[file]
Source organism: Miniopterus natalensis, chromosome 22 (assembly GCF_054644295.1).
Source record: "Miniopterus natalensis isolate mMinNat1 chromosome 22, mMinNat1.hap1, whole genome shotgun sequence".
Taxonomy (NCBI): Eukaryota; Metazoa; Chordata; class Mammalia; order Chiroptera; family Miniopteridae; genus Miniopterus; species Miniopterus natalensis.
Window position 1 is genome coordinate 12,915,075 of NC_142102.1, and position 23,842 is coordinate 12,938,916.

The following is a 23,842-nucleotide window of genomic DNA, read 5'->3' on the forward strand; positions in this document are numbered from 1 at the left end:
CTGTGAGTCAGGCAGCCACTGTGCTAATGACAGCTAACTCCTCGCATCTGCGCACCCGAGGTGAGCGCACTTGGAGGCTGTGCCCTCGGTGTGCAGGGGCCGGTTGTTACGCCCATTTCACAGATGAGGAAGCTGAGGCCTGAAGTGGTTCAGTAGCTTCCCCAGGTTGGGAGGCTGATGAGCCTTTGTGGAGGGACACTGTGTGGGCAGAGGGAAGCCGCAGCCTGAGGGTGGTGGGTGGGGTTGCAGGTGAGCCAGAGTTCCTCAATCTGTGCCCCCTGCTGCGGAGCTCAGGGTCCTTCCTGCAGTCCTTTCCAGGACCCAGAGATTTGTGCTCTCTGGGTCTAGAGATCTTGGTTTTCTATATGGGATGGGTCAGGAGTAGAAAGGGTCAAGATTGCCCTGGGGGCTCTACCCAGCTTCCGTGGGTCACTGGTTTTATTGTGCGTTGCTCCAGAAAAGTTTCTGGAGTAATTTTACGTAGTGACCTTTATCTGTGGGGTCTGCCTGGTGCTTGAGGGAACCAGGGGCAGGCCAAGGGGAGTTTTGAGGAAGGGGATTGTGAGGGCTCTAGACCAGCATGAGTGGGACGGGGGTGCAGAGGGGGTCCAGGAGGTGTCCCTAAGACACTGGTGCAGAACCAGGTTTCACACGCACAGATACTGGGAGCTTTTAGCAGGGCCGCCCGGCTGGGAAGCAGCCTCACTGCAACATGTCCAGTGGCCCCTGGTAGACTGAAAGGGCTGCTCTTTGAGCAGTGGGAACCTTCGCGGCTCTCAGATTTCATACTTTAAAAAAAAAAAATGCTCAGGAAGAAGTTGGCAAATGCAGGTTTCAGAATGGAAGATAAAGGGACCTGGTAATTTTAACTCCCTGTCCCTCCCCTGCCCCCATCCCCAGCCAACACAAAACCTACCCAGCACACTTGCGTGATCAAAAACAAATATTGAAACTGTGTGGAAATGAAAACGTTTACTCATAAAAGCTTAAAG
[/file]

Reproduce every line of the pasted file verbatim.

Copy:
Source organism: Miniopterus natalensis, chromosome 22 (assembly GCF_054644295.1).
Source record: "Miniopterus natalensis isolate mMinNat1 chromosome 22, mMinNat1.hap1, whole genome shotgun sequence".
Taxonomy (NCBI): Eukaryota; Metazoa; Chordata; class Mammalia; order Chiroptera; family Miniopteridae; genus Miniopterus; species Miniopterus natalensis.
Window position 1 is genome coordinate 12,915,075 of NC_142102.1, and position 23,842 is coordinate 12,938,916.

The following is a 23,842-nucleotide window of genomic DNA, read 5'->3' on the forward strand; positions in this document are numbered from 1 at the left end:
CTGTGAGTCAGGCAGCCACTGTGCTAATGACAGCTAACTCCTCGCATCTGCGCACCCGAGGTGAGCGCACTTGGAGGCTGTGCCCTCGGTGTGCAGGGGCCGGTTGTTACGCCCATTTCACAGATGAGGAAGCTGAGGCCTGAAGTGGTTCAGTAGCTTCCCCAGGTTGGGAGGCTGATGAGCCTTTGTGGAGGGACACTGTGTGGGCAGAGGGAAGCCGCAGCCTGAGGGTGGTGGGTGGGGTTGCAGGTGAGCCAGAGTTCCTCAATCTGTGCCCCCTGCTGCGGAGCTCAGGGTCCTTCCTGCAGTCCTTTCCAGGACCCAGAGATTTGTGCTCTCTGGGTCTAGAGATCTTGGTTTTCTATATGGGATGGGTCAGGAGTAGAAAGGGTCAAGATTGCCCTGGGGGCTCTACCCAGCTTCCGTGGGTCACTGGTTTTATTGTGCGTTGCTCCAGAAAAGTTTCTGGAGTAATTTTACGTAGTGACCTTTATCTGTGGGGTCTGCCTGGTGCTTGAGGGAACCAGGGGCAGGCCAAGGGGAGTTTTGAGGAAGGGGATTGTGAGGGCTCTAGACCAGCATGAGTGGGACGGGGGTGCAGAGGGGGTCCAGGAGGTGTCCCTAAGACACTGGTGCAGAACCAGGTTTCACACGCACAGATACTGGGAGCTTTTAGCAGGGCCGCCCGGCTGGGAAGCAGCCTCACTGCAACATGTCCAGTGGCCCCTGGTAGACTGAAAGGGCTGCTCTTTGAGCAGTGGGAACCTTCGCGGCTCTCAGATTTCATACTTTAAAAAAAAAAAATGCTCAGGAAGAAGTTGGCAAATGCAGGTTTCAGAATGGAAGATAAAGGGACCTGGTAATTTTAACTCCCTGTCCCTCCCCTGCCCCCATCCCCAGCCAACACAAAACCTACCCAGCACACTTGCGTGATCAAAAACAAATATTGAAACTGTGTGGAAATGAAAACGTTTACTCATAAAAGCTTAAAG